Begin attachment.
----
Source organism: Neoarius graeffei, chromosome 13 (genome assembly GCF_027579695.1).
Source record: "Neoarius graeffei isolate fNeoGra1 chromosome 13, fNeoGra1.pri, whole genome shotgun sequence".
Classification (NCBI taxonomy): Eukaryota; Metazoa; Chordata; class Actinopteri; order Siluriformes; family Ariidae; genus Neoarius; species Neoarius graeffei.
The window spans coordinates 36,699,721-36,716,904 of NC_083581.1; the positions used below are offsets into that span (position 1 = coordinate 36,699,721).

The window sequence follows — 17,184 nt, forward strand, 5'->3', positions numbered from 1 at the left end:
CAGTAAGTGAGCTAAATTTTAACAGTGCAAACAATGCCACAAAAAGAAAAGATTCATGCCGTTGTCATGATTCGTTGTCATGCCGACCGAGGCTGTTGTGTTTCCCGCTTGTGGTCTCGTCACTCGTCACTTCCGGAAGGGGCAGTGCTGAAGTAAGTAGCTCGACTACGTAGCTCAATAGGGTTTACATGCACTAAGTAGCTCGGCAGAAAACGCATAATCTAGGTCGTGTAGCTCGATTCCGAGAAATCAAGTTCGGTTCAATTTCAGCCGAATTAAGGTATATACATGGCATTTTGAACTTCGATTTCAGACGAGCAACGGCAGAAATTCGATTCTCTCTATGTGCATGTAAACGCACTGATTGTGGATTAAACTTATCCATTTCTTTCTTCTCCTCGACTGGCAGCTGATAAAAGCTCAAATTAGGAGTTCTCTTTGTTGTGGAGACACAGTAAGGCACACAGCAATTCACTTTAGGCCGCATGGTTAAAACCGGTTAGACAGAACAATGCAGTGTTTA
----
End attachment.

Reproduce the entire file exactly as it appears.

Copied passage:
Source organism: Neoarius graeffei, chromosome 13 (genome assembly GCF_027579695.1).
Source record: "Neoarius graeffei isolate fNeoGra1 chromosome 13, fNeoGra1.pri, whole genome shotgun sequence".
Classification (NCBI taxonomy): Eukaryota; Metazoa; Chordata; class Actinopteri; order Siluriformes; family Ariidae; genus Neoarius; species Neoarius graeffei.
The window spans coordinates 36,699,721-36,716,904 of NC_083581.1; the positions used below are offsets into that span (position 1 = coordinate 36,699,721).

The window sequence follows — 17,184 nt, forward strand, 5'->3', positions numbered from 1 at the left end:
CAGTAAGTGAGCTAAATTTTAACAGTGCAAACAATGCCACAAAAAGAAAAGATTCATGCCGTTGTCATGATTCGTTGTCATGCCGACCGAGGCTGTTGTGTTTCCCGCTTGTGGTCTCGTCACTCGTCACTTCCGGAAGGGGCAGTGCTGAAGTAAGTAGCTCGACTACGTAGCTCAATAGGGTTTACATGCACTAAGTAGCTCGGCAGAAAACGCATAATCTAGGTCGTGTAGCTCGATTCCGAGAAATCAAGTTCGGTTCAATTTCAGCCGAATTAAGGTATATACATGGCATTTTGAACTTCGATTTCAGACGAGCAACGGCAGAAATTCGATTCTCTCTATGTGCATGTAAACGCACTGATTGTGGATTAAACTTATCCATTTCTTTCTTCTCCTCGACTGGCAGCTGATAAAAGCTCAAATTAGGAGTTCTCTTTGTTGTGGAGACACAGTAAGGCACACAGCAATTCACTTTAGGCCGCATGGTTAAAACCGGTTAGACAGAACAATGCAGTGTTTA